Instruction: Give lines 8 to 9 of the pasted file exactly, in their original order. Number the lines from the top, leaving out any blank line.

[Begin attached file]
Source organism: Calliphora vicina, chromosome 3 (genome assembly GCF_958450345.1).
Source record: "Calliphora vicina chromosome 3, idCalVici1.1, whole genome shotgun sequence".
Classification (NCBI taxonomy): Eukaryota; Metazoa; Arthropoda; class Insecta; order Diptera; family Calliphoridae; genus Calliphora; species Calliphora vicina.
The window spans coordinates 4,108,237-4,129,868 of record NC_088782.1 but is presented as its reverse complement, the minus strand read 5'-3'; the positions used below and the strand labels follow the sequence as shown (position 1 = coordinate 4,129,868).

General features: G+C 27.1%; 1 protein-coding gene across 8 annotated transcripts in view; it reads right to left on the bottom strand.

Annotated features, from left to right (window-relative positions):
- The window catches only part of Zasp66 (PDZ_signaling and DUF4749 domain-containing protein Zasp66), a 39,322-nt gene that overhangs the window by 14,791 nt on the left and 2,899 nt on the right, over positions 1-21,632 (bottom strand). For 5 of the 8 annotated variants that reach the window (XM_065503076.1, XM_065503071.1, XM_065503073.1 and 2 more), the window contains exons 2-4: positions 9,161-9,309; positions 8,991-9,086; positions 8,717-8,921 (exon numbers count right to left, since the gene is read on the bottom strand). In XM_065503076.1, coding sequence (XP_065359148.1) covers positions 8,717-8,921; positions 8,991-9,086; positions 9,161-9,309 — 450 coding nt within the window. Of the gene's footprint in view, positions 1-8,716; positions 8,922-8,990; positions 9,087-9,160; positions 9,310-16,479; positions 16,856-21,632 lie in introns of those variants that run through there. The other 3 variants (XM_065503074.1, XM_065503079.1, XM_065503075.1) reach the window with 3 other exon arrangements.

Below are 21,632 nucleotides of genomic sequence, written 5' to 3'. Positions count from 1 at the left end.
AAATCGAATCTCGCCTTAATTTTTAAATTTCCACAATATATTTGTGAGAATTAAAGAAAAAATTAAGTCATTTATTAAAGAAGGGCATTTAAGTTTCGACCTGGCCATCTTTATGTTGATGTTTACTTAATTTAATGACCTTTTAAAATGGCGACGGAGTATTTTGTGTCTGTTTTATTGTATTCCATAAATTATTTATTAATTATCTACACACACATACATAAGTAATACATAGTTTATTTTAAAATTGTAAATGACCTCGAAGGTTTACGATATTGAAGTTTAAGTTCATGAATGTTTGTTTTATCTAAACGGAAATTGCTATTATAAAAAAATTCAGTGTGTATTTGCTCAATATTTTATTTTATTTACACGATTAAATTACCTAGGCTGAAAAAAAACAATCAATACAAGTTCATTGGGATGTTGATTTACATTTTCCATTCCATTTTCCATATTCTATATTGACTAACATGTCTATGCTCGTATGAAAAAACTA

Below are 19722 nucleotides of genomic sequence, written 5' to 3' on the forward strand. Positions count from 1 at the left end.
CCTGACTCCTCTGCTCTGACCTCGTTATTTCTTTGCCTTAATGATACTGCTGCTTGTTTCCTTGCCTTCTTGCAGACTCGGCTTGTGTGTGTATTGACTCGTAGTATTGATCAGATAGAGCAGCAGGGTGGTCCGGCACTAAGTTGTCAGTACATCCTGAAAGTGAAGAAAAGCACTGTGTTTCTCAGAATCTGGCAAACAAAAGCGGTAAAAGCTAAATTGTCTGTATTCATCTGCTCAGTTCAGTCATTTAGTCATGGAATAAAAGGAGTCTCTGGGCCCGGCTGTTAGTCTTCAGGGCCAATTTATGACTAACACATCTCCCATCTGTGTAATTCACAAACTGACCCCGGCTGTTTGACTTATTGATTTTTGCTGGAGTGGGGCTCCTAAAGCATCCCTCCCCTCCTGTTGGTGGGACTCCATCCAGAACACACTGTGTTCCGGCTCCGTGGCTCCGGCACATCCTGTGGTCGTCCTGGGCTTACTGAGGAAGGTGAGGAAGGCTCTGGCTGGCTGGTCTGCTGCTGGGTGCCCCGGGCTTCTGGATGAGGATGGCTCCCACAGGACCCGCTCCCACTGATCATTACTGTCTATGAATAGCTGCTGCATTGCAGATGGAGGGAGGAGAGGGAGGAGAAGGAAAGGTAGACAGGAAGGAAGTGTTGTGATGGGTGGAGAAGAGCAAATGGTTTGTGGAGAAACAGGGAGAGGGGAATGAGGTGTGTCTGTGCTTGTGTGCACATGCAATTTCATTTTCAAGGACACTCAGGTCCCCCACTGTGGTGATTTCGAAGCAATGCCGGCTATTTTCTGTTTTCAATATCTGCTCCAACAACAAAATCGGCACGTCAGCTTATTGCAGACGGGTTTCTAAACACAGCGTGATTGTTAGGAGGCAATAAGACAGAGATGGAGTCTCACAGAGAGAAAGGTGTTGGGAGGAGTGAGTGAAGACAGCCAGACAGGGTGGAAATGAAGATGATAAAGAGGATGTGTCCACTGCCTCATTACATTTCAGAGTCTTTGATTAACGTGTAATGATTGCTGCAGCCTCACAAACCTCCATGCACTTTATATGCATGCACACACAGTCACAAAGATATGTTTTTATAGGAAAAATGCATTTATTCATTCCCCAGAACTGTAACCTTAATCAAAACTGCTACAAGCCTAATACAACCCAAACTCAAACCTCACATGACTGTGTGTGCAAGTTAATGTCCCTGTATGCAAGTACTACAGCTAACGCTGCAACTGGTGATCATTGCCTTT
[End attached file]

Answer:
Below are 21,632 nucleotides of genomic sequence, written 5' to 3'. Positions count from 1 at the left end.
AAATCGAATCTCGCCTTAATTTTTAAATTTCCACAATATATTTGTGAGAATTAAAGAAAAAATTAAGTCATTTATTAAAGAAGGGCATTTAAGTTTCGACCTGGCCATCTTTATGTTGATGTTTACTTAATTTAATGACCTTTTAAAATGGCGACGGAGTATTTTGTGTCTGTTTTATTGTATTCCATAAATTATTTATTAATTATCTACACACACATACATAAGTAATACATAGTTTATTTTAAAATTGTAAATGACCTCGAAGGTTTACGATATTGAAGTTTAAGTTCATGAATGTTTGTTTTATCTAAACGGAAATTGCTATTATAAAAAAATTCAGTGTGTATTTGCTCAATATTTTATTTTATTTACACGATTAAATTACCTAGGCTGAAAAAAAACAATCAATACAAGTTCATTGGGATGTTGATTTACATTTTCCATTCCATTTTCCATATTCTATATTGACTAACATGTCTATGCTCGTATGAAAAAACTA